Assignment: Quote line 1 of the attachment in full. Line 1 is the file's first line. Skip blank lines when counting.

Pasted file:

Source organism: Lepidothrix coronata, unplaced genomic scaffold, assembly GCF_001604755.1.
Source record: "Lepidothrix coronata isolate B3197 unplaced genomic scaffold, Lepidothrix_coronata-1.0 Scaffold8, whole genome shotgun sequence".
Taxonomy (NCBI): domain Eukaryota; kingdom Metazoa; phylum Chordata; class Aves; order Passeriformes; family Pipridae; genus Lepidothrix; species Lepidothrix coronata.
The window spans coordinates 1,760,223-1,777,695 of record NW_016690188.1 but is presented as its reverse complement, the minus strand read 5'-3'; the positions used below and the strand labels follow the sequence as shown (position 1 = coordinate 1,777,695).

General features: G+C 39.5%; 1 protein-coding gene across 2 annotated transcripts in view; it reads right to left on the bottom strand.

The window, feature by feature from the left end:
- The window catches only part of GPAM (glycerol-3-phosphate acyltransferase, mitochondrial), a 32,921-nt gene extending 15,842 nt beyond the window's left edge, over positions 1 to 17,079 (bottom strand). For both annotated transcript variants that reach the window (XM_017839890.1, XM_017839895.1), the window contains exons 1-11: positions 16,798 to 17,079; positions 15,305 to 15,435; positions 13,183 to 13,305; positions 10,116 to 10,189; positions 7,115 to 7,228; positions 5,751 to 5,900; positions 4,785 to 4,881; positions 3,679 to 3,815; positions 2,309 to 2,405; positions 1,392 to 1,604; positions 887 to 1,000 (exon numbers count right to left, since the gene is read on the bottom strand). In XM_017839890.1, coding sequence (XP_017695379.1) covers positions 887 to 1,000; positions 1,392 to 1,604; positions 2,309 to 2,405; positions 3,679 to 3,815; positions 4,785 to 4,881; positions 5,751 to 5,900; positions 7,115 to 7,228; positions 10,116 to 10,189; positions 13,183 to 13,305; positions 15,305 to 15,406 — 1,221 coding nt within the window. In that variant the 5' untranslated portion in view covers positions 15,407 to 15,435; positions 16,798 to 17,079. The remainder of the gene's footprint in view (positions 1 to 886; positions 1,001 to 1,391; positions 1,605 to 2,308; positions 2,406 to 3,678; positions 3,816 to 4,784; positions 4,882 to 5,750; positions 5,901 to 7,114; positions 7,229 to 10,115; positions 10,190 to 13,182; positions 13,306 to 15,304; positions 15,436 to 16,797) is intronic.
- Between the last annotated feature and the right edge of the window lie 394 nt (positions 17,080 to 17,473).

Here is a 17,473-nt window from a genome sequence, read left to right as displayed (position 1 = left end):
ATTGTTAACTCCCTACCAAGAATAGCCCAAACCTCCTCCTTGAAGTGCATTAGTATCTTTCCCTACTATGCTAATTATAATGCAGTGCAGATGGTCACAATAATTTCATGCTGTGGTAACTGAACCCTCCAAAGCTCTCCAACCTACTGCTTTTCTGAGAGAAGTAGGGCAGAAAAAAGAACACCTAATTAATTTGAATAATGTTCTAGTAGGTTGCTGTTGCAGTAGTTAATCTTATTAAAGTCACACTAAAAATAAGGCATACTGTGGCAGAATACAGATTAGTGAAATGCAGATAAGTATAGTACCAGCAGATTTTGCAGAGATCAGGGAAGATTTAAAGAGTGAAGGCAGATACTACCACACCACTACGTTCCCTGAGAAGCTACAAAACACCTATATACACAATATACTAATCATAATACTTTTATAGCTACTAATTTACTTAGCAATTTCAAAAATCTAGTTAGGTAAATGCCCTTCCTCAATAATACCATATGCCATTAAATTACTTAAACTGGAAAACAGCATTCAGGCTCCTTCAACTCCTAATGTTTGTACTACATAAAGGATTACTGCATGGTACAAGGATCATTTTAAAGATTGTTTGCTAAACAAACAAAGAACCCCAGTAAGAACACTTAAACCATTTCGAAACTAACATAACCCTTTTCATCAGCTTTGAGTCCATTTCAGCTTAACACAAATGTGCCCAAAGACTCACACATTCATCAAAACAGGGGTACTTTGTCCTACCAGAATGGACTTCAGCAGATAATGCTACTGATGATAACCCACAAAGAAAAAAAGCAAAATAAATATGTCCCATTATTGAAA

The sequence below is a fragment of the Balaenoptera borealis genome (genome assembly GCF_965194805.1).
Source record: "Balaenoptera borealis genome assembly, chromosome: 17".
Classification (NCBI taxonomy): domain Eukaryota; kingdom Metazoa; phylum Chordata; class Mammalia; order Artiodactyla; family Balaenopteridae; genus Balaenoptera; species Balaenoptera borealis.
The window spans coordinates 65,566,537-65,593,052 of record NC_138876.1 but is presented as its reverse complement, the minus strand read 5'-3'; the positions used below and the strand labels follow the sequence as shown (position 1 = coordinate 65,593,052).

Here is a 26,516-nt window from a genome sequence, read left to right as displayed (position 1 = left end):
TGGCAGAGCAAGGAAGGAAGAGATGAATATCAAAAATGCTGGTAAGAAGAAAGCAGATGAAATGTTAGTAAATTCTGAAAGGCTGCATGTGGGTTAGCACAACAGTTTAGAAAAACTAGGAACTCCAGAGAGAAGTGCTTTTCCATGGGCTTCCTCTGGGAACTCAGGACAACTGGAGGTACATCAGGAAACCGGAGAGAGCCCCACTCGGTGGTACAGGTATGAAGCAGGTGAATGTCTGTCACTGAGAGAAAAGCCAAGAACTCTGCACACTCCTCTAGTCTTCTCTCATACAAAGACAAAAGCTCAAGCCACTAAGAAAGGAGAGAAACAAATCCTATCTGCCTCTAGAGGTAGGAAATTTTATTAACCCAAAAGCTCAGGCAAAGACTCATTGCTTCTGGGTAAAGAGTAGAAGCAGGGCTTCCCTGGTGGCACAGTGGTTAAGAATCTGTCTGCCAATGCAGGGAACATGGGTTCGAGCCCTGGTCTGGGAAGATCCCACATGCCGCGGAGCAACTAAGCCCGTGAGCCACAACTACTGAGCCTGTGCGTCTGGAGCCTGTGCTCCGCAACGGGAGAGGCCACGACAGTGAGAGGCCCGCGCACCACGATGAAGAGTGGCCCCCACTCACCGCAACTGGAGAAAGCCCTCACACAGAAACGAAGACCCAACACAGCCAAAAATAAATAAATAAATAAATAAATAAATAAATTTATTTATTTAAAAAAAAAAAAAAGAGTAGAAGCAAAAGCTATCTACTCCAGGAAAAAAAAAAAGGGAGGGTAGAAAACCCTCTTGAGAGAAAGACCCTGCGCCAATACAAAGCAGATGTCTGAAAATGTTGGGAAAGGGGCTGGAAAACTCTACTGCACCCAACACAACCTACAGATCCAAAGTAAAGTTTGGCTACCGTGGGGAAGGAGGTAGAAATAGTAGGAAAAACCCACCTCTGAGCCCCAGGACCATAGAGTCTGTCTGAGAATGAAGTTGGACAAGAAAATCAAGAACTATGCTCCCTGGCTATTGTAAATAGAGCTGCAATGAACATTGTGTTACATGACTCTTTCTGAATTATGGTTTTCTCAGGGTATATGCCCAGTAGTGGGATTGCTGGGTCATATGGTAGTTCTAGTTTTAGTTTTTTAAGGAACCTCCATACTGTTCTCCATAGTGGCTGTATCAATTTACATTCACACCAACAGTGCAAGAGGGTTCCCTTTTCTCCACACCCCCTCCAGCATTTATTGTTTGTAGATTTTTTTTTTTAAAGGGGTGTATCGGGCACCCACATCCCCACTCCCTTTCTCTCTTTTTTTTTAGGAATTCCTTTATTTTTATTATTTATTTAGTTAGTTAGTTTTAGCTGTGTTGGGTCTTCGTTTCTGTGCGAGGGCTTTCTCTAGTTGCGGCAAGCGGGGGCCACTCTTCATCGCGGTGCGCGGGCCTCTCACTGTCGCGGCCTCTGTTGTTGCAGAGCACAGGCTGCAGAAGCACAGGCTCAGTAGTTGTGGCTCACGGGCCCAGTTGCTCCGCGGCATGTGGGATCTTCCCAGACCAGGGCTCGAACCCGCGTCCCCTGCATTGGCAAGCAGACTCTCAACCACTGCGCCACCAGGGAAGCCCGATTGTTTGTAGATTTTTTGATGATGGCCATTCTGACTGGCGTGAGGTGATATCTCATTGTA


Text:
Source organism: Lepidothrix coronata, unplaced genomic scaffold, assembly GCF_001604755.1.